When it comes to combat, the keyword is ‘agile’. Rafale is able to adapt to different scenarios and conflict levels, thanks to the multitude of sensors and weapons available to the pilot (and WSO in the case of the Rafale B). These capabilities goes all the way to peacetime, where the Rafale has provided assistance to emergency authorities by documenting natural disasters and floods with their dedicated reconnaissance pods. But while peacetime assistance is a nice bonus, HX will be bought for its combat potential.

And here the Rafale is able to provide serious hours of combat potential, both on a daily basis as well as for prolonged periods of time. The Rafale can do 10 hour CAP-missions, and is able to surge over 150 monthly flight hours per aircraft. The latter has been demonstrated repeatedly during combat operations such as Operation Chammal, the French strikes in Syria and Iraq. The single most high-profile mission in the area is without doubt the strike on Syrian regime chemical warfare installations earlier this year. Here, the Rafale demonstrated the “seamless plug and play” capability of the Rafale to integrate with other NATO-assets to carry out a complex long-range mission. Five Rafales, including two-seaters, flew out of bases in France to strike two facilities at Him Shinshar, one of which was targeted together with US Navy, Royal Air Force, and the French Navy, while the other was struck solely by the Rafales. As was noted in the immediate aftermath of the strikes, they took out all intended targets without interference from neither the Russian nor the Syrian air defences.

Another benefit the Rafale brings to the table is the second engine. While the benefit of twin engines for normal flight safety redundancy is limited these days, in combat the ability to lose an engine and still limp home is an asset. “It’s more comfortable,” as a former Mirage 2000-pilot puts it.

Rafale pair
The Rafale dynamic duo display at the Finnish Air Force 100 year air show in Tikkakoski. Source: Own picture

Last time around the Mirage 2000 was the only fighter other than the F/A-18C Hornet to meet the requirements of the Finnish Air Force, but suffered from what the evaluation thought of as a “maintenance system which would be difficult for us”. This is not something Dassault expects will be repeated, as the maintenance requirements for the Rafale is one of the areas which have seen vast improvement. The Rafale feature a fully digital mock-up which has provided the basis for the maintenance studies. These theoretical calculations have then been validated by comparison to an airframe which has been tortured in Dassault’s laboratory. The final outcome is a maintenance program centered around on-condition maintenance rather than the traditional by flight hour system, and a scheduled airframe maintenance which is halved compared to that of the current F/A-18C/D Hornets. While the Rafale is not unique amongst the HX-contenders in taking maintenance to the next level, it is hard to see the aircraft being dropped on what was a weak point for the Mirage 2000.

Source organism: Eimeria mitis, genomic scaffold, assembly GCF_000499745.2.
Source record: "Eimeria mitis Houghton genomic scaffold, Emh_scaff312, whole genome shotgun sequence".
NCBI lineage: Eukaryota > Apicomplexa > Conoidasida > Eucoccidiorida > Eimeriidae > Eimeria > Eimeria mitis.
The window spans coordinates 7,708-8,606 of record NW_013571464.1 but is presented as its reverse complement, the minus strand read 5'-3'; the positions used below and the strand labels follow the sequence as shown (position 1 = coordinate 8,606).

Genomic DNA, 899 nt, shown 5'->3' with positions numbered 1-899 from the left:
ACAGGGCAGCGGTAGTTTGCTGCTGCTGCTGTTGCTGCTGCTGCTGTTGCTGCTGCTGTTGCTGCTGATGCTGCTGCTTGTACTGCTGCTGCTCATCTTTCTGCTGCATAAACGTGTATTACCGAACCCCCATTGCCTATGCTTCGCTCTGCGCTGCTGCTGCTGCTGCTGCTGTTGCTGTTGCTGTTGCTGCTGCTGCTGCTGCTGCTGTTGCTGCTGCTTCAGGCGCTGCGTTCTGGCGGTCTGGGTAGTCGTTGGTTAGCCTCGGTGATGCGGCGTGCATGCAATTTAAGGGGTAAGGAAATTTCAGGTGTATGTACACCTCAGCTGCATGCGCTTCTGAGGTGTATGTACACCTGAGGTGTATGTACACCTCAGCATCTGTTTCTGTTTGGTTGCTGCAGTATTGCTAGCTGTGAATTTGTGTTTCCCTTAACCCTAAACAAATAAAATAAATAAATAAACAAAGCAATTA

In the end, talk about the Rafale always comes back to the ‘here and now’. This is an aircraft that is immediately available, ‘fly before you buy’ as Dassault puts it, and keeps balancing nicely on the edge between maturity and cutting edge. The key role it plays in French defence also means that it will continue to be kept updated throughout the lifespan of HX. Like Eurofighter, Dassault is keen to point out that Rafale will also play a part in the Franco-German Future Combat Air System (FCAS), which true to it name is a system and not just a new fighter. The Rafale stands out in many ways from the competition, offering a number of unique solutions and concepts. Time will tell if these will catch the interest of the Finnish Air Force, or if a more conservative solution will be sought.

© Dassault Aviation - A. Paringaux
A pair of Rafale’s being prepared in their light shelters at the Jordanian Prince Hassan air force base during Operation Chammal, French the strikes against IS. Source: © Dassault Aviation – A. Paringaux

The path forward for HX

The preliminary request for quotations for the HX-program is now out, and the process is kicking into the next gear. The manufacturers will have about three-quarters of a year from when it was sent out before they will have to return their answers early next year. However, what happens after that is the really interesting part.

The offers will be evaluated according to a stepped ladder of requirements, where all stages except the last one are of the go/no-go nature. If the preliminary bid doesn’t meet the requirements of a step it is back to go and the negotiation table (note, this is where the ‘preliminary’ comes into the process), and the Defence Forces will discuss with the manufacturer how their bid can be tuned to meet the requirements so that an updated bid can pass the step and move on to the top of the ladder. The goal is not to shake down the field, but to get the best possible offer from all five companies when it is time for the final and legally binding offers.

The first requirement is maintenance and security of supply. The supplier will have to present a plan for how the aircrafts are able to keep operating both during peacetime and in war. This will require plans for in-country spares and training for maintainers.

2018-01-11 JS-3039
The unique and highly centralised maintenance model of the F-35 Lightning II has raised questions whether the aircraft can meet the requirements for security of supply for militarily non-aligned Finland. Source: Jonas Selim / Forsvaret